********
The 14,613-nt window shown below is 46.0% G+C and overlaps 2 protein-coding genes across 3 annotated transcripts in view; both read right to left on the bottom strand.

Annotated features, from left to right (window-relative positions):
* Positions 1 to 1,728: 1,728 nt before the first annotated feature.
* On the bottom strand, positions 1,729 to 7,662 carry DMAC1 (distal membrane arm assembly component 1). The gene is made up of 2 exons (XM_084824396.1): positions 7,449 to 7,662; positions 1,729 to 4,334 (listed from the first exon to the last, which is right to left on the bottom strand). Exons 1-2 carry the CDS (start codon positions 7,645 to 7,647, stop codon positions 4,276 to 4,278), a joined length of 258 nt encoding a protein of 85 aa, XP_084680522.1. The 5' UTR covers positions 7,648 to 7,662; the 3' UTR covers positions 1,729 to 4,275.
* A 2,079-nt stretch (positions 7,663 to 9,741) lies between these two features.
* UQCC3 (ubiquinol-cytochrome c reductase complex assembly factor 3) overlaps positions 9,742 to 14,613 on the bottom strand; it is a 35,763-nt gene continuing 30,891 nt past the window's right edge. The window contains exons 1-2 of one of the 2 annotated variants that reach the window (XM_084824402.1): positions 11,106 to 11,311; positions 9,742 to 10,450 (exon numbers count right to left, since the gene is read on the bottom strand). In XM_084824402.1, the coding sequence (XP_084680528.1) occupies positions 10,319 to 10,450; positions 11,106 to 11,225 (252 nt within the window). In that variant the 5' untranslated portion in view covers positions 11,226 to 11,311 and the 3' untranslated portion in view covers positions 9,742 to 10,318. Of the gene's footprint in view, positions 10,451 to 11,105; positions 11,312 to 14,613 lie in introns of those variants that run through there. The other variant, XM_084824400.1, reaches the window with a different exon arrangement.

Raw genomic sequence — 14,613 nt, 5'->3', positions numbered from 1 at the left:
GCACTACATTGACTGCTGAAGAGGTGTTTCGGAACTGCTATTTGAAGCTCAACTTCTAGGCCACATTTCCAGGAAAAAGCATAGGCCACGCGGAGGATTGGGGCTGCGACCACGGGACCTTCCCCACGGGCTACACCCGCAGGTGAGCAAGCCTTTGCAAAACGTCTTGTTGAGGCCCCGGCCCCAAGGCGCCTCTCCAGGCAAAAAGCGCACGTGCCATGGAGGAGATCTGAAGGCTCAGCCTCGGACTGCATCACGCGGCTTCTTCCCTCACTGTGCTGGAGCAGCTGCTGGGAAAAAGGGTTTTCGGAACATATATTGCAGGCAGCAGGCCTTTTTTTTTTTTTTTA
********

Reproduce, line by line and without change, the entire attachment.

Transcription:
The 14,613-nt window shown below is 46.0% G+C and overlaps 2 protein-coding genes across 3 annotated transcripts in view; both read right to left on the bottom strand.

Annotated features, from left to right (window-relative positions):
* Positions 1 to 1,728: 1,728 nt before the first annotated feature.
* On the bottom strand, positions 1,729 to 7,662 carry DMAC1 (distal membrane arm assembly component 1). The gene is made up of 2 exons (XM_084824396.1): positions 7,449 to 7,662; positions 1,729 to 4,334 (listed from the first exon to the last, which is right to left on the bottom strand). Exons 1-2 carry the CDS (start codon positions 7,645 to 7,647, stop codon positions 4,276 to 4,278), a joined length of 258 nt encoding a protein of 85 aa, XP_084680522.1. The 5' UTR covers positions 7,648 to 7,662; the 3' UTR covers positions 1,729 to 4,275.
* A 2,079-nt stretch (positions 7,663 to 9,741) lies between these two features.
* UQCC3 (ubiquinol-cytochrome c reductase complex assembly factor 3) overlaps positions 9,742 to 14,613 on the bottom strand; it is a 35,763-nt gene continuing 30,891 nt past the window's right edge. The window contains exons 1-2 of one of the 2 annotated variants that reach the window (XM_084824402.1): positions 11,106 to 11,311; positions 9,742 to 10,450 (exon numbers count right to left, since the gene is read on the bottom strand). In XM_084824402.1, the coding sequence (XP_084680528.1) occupies positions 10,319 to 10,450; positions 11,106 to 11,225 (252 nt within the window). In that variant the 5' untranslated portion in view covers positions 11,226 to 11,311 and the 3' untranslated portion in view covers positions 9,742 to 10,318. Of the gene's footprint in view, positions 10,451 to 11,105; positions 11,312 to 14,613 lie in introns of those variants that run through there. The other variant, XM_084824400.1, reaches the window with a different exon arrangement.

Raw genomic sequence — 14,613 nt, 5'->3', positions numbered from 1 at the left:
GCACTACATTGACTGCTGAAGAGGTGTTTCGGAACTGCTATTTGAAGCTCAACTTCTAGGCCACATTTCCAGGAAAAAGCATAGGCCACGCGGAGGATTGGGGCTGCGACCACGGGACCTTCCCCACGGGCTACACCCGCAGGTGAGCAAGCCTTTGCAAAACGTCTTGTTGAGGCCCCGGCCCCAAGGCGCCTCTCCAGGCAAAAAGCGCACGTGCCATGGAGGAGATCTGAAGGCTCAGCCTCGGACTGCATCACGCGGCTTCTTCCCTCACTGTGCTGGAGCAGCTGCTGGGAAAAAGGGTTTTCGGAACATATATTGCAGGCAGCAGGCCTTTTTTTTTTTTTTTA